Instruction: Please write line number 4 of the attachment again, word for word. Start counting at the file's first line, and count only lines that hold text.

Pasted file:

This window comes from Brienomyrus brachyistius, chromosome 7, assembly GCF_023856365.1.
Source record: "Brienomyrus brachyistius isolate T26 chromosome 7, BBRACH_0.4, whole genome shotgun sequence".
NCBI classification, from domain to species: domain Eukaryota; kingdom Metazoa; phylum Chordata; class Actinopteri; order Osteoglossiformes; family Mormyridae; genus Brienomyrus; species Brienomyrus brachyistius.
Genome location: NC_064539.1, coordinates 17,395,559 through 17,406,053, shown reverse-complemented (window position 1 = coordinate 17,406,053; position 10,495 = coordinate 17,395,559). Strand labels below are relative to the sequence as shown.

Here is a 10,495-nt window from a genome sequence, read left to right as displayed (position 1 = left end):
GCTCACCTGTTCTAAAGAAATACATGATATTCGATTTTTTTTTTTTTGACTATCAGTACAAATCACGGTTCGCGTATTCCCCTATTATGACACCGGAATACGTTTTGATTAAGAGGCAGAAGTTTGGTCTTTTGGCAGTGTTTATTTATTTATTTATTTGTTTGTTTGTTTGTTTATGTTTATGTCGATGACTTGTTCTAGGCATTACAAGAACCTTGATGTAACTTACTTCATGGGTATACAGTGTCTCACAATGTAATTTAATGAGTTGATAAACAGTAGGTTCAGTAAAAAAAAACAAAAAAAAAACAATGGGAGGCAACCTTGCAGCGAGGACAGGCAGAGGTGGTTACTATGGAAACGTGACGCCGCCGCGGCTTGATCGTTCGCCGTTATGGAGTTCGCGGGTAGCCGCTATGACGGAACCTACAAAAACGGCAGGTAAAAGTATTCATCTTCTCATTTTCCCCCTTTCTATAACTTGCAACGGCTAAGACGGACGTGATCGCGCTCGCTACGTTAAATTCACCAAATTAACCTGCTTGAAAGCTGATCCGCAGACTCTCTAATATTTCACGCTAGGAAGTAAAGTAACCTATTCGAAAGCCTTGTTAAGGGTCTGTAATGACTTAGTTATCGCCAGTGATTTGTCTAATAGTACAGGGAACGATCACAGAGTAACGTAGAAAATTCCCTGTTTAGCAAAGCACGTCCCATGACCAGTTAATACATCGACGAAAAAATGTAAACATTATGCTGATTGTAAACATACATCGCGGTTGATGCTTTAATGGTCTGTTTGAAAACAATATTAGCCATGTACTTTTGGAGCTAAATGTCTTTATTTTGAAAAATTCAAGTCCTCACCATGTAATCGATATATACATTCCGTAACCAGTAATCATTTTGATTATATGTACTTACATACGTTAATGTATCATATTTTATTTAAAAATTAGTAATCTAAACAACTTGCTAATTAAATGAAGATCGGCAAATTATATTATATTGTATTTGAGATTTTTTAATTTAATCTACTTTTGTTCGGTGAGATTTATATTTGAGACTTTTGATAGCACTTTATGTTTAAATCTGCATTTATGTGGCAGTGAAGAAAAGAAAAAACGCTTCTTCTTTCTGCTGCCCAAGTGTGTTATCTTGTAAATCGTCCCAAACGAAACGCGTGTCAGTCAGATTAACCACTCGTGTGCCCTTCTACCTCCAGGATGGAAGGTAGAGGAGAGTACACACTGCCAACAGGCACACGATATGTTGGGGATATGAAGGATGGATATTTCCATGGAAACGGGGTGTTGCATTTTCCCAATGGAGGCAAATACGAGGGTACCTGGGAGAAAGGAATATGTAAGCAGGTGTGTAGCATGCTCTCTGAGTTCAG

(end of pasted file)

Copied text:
Genome location: NC_064539.1, coordinates 17,395,559 through 17,406,053, shown reverse-complemented (window position 1 = coordinate 17,406,053; position 10,495 = coordinate 17,395,559). Strand labels below are relative to the sequence as shown.